I Let My Child Play with Knives III

knives-iii-b For Christmas Afi gave Cameron an awesome gift. It’s an axe. It’s a hammer. It’s wire cutters, wrench, knife blade, a couple of saws, file, screwdriver, and I can’t recall what else. Very cool, and Cameron was super excited about it. So excited that he started running around with it, pretending to cut, hack, and saw various items in the house.

I made very deft use of distraction and tucked it away, with the intent of bringing it out when we went camping.

But then I tidied a small patch of the stuff-dumping-zone in our bedroom (er, did I say ‘the’? Let’s be accurate here. My.  My stuff dumping zone. Old habits die hard), and didn’t tuck it back out of sight.

Hey, Mamma, I remember that! That’s mine! Can I play with it?

NO, my answer was. It’s for camping. And not a toy.

This of course led to many tears and promises that he wouldn’t play with it, he’d be good with it. And the next day we had a discussion about what this meant. It’s six months later. Call me foolish, but I’m giving him a chance.

Sknives-iii-ao, we went into the back yard yesterday, in the warm glow of the late afternoon sun, and he got to learn how to use this thing. We went through each of the tools/blades, discussing what they were for, and what they were NOT for. We talked about what I mean by ‘play’. We talked about using tools like this with intention, and what this means. We talked about handling the blade – never cut towards you!

With careful supervision, I let him loose on a dead branch.

Amazingly, the child still has all his fingers and toes. Especially toes – yes, I know, flip flops aren’t the safest foot gear.

And he’s so happy.

 

knives-iii-c

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7 responses to “I Let My Child Play with Knives III

  1. Hi, Melanie
    My kids have pocket knives too (due to my husband’s insistence, against my better judgement). And, although they are stored tucked away, and they are not allowed to pull them out without permission, they do use them. We just make sure the girls are not too tired, someone’s prepared to supervise, and that the girls are in a mood to sit quietly and be purposeful (as you say) with them. I admit, I tend to reserve permission for when Daddy is here and can supervise, but that’s because I think it makes me more nervous than it should. So I let him supervise that activity in a more relaxed way than I could bring myself to.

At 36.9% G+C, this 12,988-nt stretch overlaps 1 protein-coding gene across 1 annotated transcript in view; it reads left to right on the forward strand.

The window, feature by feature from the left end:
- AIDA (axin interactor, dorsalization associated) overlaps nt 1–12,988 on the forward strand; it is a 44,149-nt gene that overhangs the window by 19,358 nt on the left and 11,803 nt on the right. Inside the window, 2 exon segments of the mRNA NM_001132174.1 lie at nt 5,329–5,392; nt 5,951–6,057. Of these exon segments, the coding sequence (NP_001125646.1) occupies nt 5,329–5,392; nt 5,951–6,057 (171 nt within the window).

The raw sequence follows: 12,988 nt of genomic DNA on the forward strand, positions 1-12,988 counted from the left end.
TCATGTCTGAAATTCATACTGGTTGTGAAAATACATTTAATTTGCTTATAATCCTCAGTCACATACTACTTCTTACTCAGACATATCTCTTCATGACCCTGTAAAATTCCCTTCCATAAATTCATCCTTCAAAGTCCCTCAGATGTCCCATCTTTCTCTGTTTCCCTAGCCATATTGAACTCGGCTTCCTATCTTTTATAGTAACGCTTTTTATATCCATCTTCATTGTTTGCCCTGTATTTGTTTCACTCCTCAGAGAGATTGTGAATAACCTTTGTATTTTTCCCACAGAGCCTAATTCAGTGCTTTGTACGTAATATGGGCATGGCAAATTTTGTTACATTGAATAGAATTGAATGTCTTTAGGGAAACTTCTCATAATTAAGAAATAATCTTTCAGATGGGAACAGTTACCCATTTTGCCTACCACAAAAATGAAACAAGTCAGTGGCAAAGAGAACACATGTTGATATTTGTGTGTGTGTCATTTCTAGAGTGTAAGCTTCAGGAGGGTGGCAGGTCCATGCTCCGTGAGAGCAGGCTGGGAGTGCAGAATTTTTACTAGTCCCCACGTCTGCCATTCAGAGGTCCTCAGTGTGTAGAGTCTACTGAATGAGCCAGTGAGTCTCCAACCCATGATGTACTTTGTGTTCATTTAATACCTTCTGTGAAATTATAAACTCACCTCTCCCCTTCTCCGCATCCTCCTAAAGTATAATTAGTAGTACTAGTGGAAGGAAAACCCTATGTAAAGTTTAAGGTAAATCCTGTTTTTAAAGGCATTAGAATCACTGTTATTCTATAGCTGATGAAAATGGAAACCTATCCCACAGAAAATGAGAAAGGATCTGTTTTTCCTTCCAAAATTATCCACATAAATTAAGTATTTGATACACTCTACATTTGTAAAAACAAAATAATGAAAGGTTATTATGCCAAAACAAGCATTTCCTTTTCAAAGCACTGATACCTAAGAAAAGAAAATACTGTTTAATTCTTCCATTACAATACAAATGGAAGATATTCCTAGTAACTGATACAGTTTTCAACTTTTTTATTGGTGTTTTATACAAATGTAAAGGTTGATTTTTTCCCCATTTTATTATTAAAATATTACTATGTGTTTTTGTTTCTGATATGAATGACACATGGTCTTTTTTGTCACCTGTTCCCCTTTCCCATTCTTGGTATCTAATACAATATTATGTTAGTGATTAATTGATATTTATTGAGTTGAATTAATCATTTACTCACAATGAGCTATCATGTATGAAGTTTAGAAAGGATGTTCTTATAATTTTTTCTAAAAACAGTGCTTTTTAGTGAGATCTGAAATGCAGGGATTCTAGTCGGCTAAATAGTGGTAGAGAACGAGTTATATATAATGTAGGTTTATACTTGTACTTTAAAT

Good on you for being brave enough to let him try, and for letting him learn how to be careful and use his knife properly. 🙂

    • Thanks! I’m a little on the nervous side with him and knives, but have been letting him chop fruits and veggies for a while without any loss of fingertips. I just grit my teeth, and say, “Careful,” a lot!

  2. I have been wrestling with how and when to introduce pocket knifes/multitools to my tyke for quite some time now. I purchased a child-friendly pocket knife (with a dull blade) for my (then) 7 yrs old son but after extensive deliberation with my other half we decided to hold-off giving it to him. While, as parents, we obviously do not want our children to get hurt we also need to be cautious not to overprotect them and insulate from the real world. How are they supposed to learn to bike, skate, skateboard, etc without a few scrapes, bumps and bruises? I like your approach, it seems sensible and levelheaded, so this might just be the summer the pocket knife makes it’s debut. 🙂

    Cheers,
    Mario

    • I agree Mario – it’s such a balance between keeping them safe and teaching them the skills they need to know. I find that we really tend to shelter kids a lot in our society, and I don’t think we’re actually doing them big favours in this. So this summer the plan is to introduce the kids to more freedom, with the increase in responsibility that goes with it. The knife/saw/axe thing is just the start of it around here … and hopefully you won’t see blog posts of ER trips to go with all of this!

  3. Good for you for teaching him early on how to use it safely – definitely a good skill and habit to acquire and it’s never to early to learn to respect knives and how (and how not) to use them.

    • Thanks Mary! I agree. Kids are going to eventually need to learn to use sharp knives. Better to start now with learning to use them safely.

  4. I believe my husband coddles the children too much (Bug isn’t allowed to wash or put away the steak knives when she’s doing the dishes), but I feel they won’t be prepared for life if they grow up too sheltered. I say it’s great that you let Cameron play– I mean use– his tools!

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